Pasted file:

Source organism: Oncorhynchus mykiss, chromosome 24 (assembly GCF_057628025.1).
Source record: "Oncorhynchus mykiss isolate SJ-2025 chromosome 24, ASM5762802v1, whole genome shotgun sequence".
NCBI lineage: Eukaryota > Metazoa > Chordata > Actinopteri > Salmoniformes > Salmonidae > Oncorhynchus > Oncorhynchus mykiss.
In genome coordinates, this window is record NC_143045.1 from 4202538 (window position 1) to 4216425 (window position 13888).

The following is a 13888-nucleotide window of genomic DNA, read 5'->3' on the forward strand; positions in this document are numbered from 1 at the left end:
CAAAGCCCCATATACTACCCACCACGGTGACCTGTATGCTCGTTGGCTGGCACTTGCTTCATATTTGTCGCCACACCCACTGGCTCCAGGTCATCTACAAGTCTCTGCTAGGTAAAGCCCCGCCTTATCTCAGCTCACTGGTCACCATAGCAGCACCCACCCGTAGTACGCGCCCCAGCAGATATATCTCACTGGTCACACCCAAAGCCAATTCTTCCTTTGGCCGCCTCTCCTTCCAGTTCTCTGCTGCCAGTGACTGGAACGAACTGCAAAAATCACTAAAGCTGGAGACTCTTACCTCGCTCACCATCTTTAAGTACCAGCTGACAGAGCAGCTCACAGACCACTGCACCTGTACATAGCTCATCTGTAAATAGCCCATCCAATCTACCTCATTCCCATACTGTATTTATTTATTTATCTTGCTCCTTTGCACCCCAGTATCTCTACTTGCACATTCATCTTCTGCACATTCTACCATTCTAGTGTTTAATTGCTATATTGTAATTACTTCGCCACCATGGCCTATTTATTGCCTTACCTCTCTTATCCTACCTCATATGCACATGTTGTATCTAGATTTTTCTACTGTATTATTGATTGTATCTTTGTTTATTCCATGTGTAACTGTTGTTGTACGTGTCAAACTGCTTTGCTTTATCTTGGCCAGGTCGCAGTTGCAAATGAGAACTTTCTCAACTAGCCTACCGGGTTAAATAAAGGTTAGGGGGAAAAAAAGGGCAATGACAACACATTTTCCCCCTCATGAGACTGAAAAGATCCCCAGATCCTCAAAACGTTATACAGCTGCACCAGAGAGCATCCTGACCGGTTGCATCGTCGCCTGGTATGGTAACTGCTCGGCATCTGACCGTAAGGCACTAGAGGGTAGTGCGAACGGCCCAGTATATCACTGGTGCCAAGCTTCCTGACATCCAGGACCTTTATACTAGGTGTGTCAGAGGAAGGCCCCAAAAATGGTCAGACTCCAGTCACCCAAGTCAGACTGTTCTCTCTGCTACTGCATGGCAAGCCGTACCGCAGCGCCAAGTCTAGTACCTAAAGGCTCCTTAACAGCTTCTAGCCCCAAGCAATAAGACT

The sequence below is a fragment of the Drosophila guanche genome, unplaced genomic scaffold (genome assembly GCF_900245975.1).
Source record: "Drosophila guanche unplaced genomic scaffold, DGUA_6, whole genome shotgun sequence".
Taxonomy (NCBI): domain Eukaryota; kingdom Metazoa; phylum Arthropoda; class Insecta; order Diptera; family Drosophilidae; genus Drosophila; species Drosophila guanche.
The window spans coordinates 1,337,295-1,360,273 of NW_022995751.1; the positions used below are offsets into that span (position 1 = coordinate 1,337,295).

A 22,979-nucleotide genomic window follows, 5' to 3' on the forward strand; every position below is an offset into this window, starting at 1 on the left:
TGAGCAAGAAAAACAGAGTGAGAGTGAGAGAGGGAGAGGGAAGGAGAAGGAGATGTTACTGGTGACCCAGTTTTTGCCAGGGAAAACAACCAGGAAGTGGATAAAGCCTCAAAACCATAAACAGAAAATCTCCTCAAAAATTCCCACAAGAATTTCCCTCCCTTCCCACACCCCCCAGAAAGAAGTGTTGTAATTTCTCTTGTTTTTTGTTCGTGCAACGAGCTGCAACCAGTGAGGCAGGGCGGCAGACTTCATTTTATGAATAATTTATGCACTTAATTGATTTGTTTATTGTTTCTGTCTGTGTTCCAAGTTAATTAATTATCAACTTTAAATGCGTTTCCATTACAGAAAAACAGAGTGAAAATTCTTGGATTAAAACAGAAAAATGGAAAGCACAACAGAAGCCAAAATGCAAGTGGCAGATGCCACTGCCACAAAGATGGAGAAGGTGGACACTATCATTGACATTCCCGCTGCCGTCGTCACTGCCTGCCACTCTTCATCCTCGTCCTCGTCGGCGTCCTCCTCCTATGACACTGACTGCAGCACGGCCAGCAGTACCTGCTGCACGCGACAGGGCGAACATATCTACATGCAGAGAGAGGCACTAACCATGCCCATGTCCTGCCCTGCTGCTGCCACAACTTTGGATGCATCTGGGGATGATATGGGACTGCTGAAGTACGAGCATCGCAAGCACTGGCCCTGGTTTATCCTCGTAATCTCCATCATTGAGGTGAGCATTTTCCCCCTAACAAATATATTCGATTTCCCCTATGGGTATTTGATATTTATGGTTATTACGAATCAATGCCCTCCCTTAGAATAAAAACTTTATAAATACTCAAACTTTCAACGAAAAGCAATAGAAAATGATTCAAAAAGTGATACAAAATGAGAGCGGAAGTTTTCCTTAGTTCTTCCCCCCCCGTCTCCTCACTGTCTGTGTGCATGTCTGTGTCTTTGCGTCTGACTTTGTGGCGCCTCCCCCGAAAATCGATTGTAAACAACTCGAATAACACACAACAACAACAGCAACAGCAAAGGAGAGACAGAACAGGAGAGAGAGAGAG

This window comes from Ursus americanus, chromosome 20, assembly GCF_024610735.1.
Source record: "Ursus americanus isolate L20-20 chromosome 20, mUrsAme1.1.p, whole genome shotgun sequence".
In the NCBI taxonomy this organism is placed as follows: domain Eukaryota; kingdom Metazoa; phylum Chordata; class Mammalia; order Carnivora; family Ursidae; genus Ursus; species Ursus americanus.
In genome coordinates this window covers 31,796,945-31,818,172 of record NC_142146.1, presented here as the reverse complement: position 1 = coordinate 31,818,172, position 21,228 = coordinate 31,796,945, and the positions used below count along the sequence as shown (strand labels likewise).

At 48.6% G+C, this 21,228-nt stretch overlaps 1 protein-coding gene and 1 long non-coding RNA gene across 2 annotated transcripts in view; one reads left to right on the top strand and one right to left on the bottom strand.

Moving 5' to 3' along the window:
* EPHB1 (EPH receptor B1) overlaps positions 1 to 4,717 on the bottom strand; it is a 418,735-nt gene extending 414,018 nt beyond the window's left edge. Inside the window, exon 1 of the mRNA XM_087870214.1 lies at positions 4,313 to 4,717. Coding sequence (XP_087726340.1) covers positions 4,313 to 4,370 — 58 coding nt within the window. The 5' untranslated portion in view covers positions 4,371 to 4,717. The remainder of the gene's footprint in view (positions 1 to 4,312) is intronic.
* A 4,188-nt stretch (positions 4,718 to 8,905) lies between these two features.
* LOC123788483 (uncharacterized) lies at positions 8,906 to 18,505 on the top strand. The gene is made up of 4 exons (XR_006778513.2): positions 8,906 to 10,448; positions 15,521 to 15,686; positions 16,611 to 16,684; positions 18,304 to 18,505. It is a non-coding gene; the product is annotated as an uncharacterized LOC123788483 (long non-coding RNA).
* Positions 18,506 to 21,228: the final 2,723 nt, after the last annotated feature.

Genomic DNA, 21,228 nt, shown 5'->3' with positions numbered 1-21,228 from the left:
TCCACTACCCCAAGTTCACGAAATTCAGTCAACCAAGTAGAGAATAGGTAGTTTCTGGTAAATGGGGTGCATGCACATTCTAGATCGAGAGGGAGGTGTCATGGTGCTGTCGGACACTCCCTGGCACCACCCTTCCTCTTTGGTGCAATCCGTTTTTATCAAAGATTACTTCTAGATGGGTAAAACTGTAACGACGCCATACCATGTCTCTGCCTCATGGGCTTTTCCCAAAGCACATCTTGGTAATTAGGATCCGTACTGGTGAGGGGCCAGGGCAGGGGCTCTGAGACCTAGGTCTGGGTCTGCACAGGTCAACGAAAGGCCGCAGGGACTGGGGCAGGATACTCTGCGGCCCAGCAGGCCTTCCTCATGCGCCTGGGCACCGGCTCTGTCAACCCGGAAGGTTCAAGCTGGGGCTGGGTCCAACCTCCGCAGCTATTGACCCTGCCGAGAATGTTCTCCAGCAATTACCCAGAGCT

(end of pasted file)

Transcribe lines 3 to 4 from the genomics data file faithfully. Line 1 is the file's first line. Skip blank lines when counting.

NCBI lineage: Eukaryota > Metazoa > Chordata > Actinopteri > Salmoniformes > Salmonidae > Oncorhynchus > Oncorhynchus mykiss.
In genome coordinates, this window is record NC_143045.1 from 4202538 (window position 1) to 4216425 (window position 13888).